Louis Devereux - a tribute

  • Andrew Hignell
  • 15 November 2016 05:00 PM
  • Cricket News

Louis Devereux who played in 106 matches for Glamorgan between 1956 and 1960 died on Saturday, November 12th at his home in Aberystwyth aged 85 after a short illness.

Born in Exeter, and educated at Torquay Boys Grammar School, Louis played twice as a seventeen year-old for Middlesex in 1949 in their matches against Cambridge and Oxford University. The following year, Louis joined Worcestershire, with the right-handed batsman and off-spin bowler subsequently appearing in 79 games for the Midland county. Louis enjoyed his most successful all-round season during 1953 hitting 732 runs, besides claiming 55 wickets for Worcestershire, and he remained a regular in the county’s line-up until the middle of the 1955 season.


Louis joined Glamorgan in 1956 and made an immediate impact, scoring 833 runs and taking 22 wickets, including a career-best 6/29 in the first innings of Glamorgan’s match against Yorkshire at Acklam Park in Middlesbrough. Louis’ victims included Vic Wilson, Ken Taylor, Willie Watson and Brian Close as Yorkshire were skittled out for just 174, but play was only possible on the opening day of the contest, with steady rain on the remaining days preventing Glamorgan from forcing a victory.


A fortnight later at Newport, Louis took 5/11 against Gloucestershire as the visitors collapsed in their second innings from 61/0 to 81 all out with Louis bowling in tandem with Don Shepherd, who also claimed five cheap wickets with his off-cutters. But once again, Louis’ excellent efforts with the ball did not seal a Glamorgan victory. Tom Graveney had scored a double-hundred in the visitors first innings and with the Rodney Parade wicket taking spin, Sam Cook and Bomber Wells bowled Gloucestershire to a 37-run victory.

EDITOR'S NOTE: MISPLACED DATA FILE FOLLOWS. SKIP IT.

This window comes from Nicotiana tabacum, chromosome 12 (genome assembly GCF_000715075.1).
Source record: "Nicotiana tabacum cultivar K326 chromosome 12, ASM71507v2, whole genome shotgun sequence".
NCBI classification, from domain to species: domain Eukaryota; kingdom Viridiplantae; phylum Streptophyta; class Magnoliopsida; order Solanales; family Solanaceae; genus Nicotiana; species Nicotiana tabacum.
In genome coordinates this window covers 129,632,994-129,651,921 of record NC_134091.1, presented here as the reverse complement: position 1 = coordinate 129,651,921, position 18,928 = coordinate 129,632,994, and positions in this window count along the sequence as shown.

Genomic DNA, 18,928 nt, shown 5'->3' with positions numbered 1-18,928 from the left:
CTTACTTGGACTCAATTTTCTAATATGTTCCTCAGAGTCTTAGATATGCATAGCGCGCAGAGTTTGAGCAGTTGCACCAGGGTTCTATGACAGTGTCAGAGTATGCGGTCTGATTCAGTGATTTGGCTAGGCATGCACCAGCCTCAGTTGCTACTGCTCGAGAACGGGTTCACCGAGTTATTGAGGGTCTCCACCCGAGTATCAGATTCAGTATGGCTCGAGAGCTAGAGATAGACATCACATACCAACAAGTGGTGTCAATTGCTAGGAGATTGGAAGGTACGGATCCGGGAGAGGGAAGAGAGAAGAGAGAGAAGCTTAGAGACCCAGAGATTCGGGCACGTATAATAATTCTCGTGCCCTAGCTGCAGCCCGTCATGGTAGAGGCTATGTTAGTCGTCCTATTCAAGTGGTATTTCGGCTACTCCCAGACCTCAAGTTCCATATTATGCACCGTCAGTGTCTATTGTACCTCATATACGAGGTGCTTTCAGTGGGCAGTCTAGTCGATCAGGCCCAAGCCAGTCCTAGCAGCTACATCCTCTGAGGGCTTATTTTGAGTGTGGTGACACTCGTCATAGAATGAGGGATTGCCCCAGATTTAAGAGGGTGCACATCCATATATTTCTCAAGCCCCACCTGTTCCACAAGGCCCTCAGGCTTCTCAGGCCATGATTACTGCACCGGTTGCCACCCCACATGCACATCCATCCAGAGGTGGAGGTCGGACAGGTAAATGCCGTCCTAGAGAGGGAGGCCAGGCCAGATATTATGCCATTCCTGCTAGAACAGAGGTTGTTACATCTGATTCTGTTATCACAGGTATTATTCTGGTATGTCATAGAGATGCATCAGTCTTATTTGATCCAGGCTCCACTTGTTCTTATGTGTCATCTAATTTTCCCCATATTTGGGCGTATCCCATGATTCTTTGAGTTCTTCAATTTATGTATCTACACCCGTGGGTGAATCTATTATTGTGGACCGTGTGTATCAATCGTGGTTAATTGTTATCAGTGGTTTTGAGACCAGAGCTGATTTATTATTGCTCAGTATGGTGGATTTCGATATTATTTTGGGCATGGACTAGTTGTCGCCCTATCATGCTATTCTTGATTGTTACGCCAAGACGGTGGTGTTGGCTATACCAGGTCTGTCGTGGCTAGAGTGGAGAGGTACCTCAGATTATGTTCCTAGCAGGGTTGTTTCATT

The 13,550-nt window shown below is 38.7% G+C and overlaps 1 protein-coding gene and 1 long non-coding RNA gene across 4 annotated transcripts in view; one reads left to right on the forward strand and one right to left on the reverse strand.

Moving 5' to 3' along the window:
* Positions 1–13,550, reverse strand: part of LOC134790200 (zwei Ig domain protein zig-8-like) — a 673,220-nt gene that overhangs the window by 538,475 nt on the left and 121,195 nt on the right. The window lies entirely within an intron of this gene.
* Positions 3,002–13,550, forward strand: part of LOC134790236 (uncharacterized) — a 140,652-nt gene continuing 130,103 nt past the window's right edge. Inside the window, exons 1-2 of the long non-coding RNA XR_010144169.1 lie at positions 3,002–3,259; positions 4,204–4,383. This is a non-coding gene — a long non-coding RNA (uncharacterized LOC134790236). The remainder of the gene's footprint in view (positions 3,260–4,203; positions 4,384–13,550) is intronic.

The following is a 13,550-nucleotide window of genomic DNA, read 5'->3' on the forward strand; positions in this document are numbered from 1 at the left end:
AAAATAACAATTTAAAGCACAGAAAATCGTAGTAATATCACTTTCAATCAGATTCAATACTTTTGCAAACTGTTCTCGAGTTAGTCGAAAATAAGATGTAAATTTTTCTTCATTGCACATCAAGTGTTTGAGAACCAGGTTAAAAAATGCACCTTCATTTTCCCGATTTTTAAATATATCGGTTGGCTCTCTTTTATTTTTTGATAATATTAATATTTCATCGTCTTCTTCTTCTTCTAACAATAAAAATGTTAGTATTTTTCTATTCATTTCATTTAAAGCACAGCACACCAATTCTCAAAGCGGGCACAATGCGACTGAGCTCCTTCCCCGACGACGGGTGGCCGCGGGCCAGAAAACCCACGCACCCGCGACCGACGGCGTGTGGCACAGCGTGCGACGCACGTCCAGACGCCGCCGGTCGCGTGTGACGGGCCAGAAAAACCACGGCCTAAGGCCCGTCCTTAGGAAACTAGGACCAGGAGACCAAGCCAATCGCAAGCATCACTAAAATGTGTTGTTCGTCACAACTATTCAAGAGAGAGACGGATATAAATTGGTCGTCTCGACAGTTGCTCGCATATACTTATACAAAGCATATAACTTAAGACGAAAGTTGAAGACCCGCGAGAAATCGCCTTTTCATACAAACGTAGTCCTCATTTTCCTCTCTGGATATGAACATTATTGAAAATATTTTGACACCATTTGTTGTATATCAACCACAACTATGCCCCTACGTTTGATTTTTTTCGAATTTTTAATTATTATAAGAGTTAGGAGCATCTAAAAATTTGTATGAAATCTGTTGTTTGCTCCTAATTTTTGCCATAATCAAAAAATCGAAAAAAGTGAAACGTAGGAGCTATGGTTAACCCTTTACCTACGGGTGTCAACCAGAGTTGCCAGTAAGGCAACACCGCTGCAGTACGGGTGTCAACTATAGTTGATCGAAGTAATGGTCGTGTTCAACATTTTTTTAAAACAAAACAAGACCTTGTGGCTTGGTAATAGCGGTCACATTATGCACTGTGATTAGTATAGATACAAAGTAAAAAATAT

Nevertheless, Louis’ steady batting in his debut season in Wales, allied to his bowling and sharp fielding duly won him his county cap. The following year, Louis struck an unbeaten 108 against Lancashire at Old Trafford, besides passing a thousand runs for the one and only time in his career. But with Don Shepherd having made a successful transition from pace bowler to off-cutter, and Jim McConnon enjoying some productive summers with his off-breaks, including 106 Championship wickets in 1959, Louis’ off-spin was called upon less and less by captain Wilf Wooller.


Whilst on Glamorgan’s staff, Louis played club cricket for Gorseinon and Cardiff, besides coaching in South Africa and Argentina during the winter months. Indeed, during 1959/60 Louis also played in club cricket in Buenos Aires. In his youth Louis had been a talented table tennis player and had represented England in 1949, whilst he also played cricket for the Combined Services in 1950 and 1951.


After being released by Glamorgan at the end of the 1960 season, Louis played for the Poloc club in Glasgow before moving back to Wales and running the Central Hotel in Aberystwyth from 1965 until 1995. During this time, he enjoyed playing golf, and successfully reduced his handicap down to one.


 “We are very sad to hear of Louis’ death,” said Glamorgan Chief Executive Hugh Morris, “and we send our condolences to his family and friends.”

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